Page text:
Earthquakes/ Ground Inflation Pyroclastic flows Volcanic Gases
Structural Collapse/ debris avalanche
Pyroclastic Flows
A mixture of gas and hot rock. Contains glass shards, pumice, crystals and ash. Can be up to 1000C. Most hazardous
when it comes out sideways.
Volcanic Gases
Poisonous. Normally includes water vapour, sulphur dioxide, hydrogen and carbon monoxide. It can accumulate in
valleys and kill people. Colourless and odourless.…read more

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- Waves stretch areas apart so water falls ­ buildings above fall into spaces that were occupied by water before.
Long term damages Cost of repair
Short term damages Delivery of aid (roads broken etc)
Disaster Risk Equation (used for all disasters)
Things affecting the Risk Equation
Unpredictability. People may be caught out by either the timing or magnitude of an event.
Lack of alternatives. Economic reasons (can't move elsewhere)
Lack of knowledge skills
They work there (can't move elsewhere)
Dynamic hazards.…read more

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Resilience after = Cleanup. Speed to get it back to how it was before.
Disaster Risk and Age Index
1. Increasing world risk of hazards.
2. Ageing population.
The young and old can't respond to natural disasters because they don't have economic power.
PAR Model (Pressure and Release)
1) Explain why earthquakes and volcanoes have predictable, similar and yet different distributions.
An earthquake is the release of pressure after two plates have slid against eachother.…read more

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More duration of pressure building = more magnitude
An earthquake where pressure is released in one go is 1 jolt ­ less damaging.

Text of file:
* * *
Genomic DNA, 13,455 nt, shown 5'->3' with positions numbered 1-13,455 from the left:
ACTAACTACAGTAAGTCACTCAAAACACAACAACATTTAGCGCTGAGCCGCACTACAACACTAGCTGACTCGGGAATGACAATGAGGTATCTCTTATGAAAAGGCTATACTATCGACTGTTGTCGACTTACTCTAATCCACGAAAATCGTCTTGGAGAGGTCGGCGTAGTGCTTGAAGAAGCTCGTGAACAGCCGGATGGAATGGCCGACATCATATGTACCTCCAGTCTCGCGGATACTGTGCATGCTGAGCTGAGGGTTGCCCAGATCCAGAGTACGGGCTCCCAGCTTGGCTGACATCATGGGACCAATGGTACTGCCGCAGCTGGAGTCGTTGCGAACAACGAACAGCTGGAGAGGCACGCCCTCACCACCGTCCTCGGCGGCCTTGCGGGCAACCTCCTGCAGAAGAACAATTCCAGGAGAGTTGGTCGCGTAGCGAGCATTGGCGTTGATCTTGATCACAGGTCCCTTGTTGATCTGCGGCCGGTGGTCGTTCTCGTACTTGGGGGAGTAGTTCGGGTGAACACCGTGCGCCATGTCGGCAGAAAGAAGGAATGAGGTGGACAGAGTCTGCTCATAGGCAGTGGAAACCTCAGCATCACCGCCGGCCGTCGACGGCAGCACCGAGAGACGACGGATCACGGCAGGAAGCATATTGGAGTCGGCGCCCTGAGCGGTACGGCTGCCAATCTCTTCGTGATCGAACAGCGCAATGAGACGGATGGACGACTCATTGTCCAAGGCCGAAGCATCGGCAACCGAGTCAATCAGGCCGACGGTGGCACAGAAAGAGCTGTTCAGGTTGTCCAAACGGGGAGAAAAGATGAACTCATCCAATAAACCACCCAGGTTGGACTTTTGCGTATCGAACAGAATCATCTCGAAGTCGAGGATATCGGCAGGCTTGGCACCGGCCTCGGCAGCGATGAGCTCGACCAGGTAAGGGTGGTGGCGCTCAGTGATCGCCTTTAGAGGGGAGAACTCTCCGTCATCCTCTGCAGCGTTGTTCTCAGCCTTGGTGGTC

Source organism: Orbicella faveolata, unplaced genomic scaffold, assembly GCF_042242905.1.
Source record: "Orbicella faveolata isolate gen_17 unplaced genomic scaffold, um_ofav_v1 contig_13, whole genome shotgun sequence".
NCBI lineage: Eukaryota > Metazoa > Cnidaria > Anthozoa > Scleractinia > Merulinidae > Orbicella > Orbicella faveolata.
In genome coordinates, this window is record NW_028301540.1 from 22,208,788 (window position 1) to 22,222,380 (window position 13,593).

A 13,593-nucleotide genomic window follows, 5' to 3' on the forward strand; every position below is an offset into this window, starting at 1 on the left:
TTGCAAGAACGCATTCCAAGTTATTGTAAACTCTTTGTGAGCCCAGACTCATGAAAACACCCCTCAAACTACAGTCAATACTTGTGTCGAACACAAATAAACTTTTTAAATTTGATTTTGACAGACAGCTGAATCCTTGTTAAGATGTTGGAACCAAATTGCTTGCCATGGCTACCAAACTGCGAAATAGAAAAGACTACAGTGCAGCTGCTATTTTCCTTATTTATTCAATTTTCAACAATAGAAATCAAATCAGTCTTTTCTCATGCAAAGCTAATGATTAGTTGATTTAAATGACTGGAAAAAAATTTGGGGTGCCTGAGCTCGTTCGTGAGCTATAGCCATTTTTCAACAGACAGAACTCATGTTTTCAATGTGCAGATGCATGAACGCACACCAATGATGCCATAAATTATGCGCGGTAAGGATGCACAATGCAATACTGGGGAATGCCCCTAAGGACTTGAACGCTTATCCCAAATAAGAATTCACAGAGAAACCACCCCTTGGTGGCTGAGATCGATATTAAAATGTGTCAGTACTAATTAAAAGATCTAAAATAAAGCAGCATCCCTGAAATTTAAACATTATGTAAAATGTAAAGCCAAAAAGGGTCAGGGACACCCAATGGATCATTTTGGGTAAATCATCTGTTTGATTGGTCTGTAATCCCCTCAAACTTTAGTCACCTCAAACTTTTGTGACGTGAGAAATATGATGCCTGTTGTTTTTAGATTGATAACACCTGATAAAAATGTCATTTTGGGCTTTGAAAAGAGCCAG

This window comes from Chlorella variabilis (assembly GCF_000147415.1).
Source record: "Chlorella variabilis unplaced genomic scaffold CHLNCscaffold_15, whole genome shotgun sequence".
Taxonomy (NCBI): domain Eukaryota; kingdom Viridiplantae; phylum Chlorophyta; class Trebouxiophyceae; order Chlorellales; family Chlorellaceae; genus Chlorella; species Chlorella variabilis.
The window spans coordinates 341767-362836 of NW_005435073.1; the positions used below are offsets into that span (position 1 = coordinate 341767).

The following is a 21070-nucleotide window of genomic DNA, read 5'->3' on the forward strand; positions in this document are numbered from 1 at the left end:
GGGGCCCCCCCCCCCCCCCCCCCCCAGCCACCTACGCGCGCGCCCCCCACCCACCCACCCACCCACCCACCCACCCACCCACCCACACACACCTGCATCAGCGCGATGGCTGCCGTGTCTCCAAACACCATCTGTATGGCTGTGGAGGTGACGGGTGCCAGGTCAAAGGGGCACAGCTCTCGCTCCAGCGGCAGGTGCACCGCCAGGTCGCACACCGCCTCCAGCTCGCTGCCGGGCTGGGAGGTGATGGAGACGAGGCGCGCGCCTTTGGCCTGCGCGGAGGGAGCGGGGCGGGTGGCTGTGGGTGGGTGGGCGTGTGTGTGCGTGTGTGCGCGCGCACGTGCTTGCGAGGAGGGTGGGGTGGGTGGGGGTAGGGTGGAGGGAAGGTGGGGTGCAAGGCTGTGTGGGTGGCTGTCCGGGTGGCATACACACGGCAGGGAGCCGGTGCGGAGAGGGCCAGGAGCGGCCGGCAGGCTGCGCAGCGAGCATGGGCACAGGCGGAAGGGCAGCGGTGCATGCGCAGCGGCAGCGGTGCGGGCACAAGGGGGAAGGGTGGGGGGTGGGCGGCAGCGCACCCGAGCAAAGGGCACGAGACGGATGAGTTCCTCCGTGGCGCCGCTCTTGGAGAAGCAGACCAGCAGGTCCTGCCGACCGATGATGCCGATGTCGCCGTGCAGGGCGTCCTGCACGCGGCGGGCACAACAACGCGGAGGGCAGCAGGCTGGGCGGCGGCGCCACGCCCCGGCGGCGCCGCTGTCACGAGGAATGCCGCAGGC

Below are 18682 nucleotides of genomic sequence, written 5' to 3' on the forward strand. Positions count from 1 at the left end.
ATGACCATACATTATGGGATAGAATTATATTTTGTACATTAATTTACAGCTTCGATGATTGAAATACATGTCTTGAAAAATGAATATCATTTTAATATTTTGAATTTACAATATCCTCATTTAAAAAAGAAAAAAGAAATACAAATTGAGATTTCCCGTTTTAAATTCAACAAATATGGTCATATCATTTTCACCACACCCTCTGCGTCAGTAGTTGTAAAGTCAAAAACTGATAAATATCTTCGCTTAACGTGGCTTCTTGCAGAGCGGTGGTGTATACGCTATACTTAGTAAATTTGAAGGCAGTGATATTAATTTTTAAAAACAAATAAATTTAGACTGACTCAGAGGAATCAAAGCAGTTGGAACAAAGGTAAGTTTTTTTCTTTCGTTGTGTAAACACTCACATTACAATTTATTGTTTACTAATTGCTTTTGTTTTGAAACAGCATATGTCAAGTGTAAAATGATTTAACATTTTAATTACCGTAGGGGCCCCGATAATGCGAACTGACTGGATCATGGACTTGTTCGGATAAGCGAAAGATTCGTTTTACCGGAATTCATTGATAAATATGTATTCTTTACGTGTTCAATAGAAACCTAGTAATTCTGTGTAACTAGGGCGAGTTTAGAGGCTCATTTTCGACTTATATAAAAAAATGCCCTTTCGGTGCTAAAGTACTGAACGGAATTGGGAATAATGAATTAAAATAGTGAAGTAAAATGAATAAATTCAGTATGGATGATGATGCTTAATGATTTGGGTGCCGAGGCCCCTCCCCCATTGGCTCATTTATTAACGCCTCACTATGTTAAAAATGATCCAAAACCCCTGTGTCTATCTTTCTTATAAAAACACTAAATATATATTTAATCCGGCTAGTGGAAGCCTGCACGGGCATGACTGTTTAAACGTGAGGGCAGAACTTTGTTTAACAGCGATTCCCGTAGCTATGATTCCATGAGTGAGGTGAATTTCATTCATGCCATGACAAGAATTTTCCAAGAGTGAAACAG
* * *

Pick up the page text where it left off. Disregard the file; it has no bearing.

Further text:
More jolts (duration) = more damaging
Aerial extent
The larger the area affected, the greater the impact.…read more

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The Impact of Low Development Levels
1. Economic components
- Low Incomes
- Low spending power
- Poor quality of life
- Lack of savings to fall back on
- Lack of insurance
2. Social components
- Poor health
- Poor nutrition
- Low levels of education
- Low life expectancy
- Poor housing ­ low sanitation
- No kind of generational inheritance, whether it is
wealth, knowledge or education.…read more

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Economic costs associated with both hazards and disasters of all types have increased significantly since
1940. people claim on insurance more rather than fixing something themselves like in the past.
As we become more globalized we are more affected by things eg disaster in China means there could be no exports.
Number of events hasn't changed but we are more exposed.
Climate: The average weather conditions over 40 years.…read more

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Volcanoes happen along convergent and divergent plate boundaries.
How a volcanologist knows a volcano is going to erupt
Shallow, earth tremors caused by the surface of the crust when magma comes out.
Bulging on the volcano (magma is rising)
Gases will come out of the volcano ­ white smoke and a sulfur smell.
Water vapour heated from rising magma so steam rises.…read more